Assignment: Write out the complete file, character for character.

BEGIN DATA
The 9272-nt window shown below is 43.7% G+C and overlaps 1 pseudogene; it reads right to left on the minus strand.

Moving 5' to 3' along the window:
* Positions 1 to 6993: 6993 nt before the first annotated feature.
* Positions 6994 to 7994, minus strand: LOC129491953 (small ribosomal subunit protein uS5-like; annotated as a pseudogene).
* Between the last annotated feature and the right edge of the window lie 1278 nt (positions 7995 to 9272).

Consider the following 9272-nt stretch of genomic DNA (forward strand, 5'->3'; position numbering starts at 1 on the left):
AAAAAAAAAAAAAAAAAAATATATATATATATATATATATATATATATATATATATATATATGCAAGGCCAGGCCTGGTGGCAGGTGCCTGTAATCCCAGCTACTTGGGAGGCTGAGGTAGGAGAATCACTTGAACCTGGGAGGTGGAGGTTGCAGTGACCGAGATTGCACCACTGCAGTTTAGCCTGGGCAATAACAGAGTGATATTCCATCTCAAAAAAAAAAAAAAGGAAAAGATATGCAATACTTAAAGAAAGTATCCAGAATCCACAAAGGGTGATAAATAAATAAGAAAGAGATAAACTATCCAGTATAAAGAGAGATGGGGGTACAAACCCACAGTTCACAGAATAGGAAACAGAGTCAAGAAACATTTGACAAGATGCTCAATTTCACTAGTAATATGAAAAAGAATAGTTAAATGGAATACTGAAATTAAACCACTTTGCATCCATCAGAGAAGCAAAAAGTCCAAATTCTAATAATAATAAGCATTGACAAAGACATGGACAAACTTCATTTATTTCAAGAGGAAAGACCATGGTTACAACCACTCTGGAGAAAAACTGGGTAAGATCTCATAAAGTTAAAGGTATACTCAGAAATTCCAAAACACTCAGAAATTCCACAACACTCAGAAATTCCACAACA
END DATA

The 9272-nt window shown below is 43.7% G+C and overlaps 1 pseudogene; it reads right to left on the minus strand.

Moving 5' to 3' along the window:
* Positions 1 to 6993: 6993 nt before the first annotated feature.
* Positions 6994 to 7994, minus strand: LOC129491953 (small ribosomal subunit protein uS5-like; annotated as a pseudogene).
* Between the last annotated feature and the right edge of the window lie 1278 nt (positions 7995 to 9272).

Consider the following 9272-nt stretch of genomic DNA (forward strand, 5'->3'; position numbering starts at 1 on the left):
AAAAAAAAAAAAAAAAAAATATATATATATATATATATATATATATATATATATATATATATGCAAGGCCAGGCCTGGTGGCAGGTGCCTGTAATCCCAGCTACTTGGGAGGCTGAGGTAGGAGAATCACTTGAACCTGGGAGGTGGAGGTTGCAGTGACCGAGATTGCACCACTGCAGTTTAGCCTGGGCAATAACAGAGTGATATTCCATCTCAAAAAAAAAAAAAAGGAAAAGATATGCAATACTTAAAGAAAGTATCCAGAATCCACAAAGGGTGATAAATAAATAAGAAAGAGATAAACTATCCAGTATAAAGAGAGATGGGGGTACAAACCCACAGTTCACAGAATAGGAAACAGAGTCAAGAAACATTTGACAAGATGCTCAATTTCACTAGTAATATGAAAAAGAATAGTTAAATGGAATACTGAAATTAAACCACTTTGCATCCATCAGAGAAGCAAAAAGTCCAAATTCTAATAATAATAAGCATTGACAAAGACATGGACAAACTTCATTTATTTCAAGAGGAAAGACCATGGTTACAACCACTCTGGAGAAAAACTGGGTAAGATCTCATAAAGTTAAAGGTATACTCAGAAATTCCAAAACACTCAGAAATTCCACAACACTCAGAAATTCCACAACA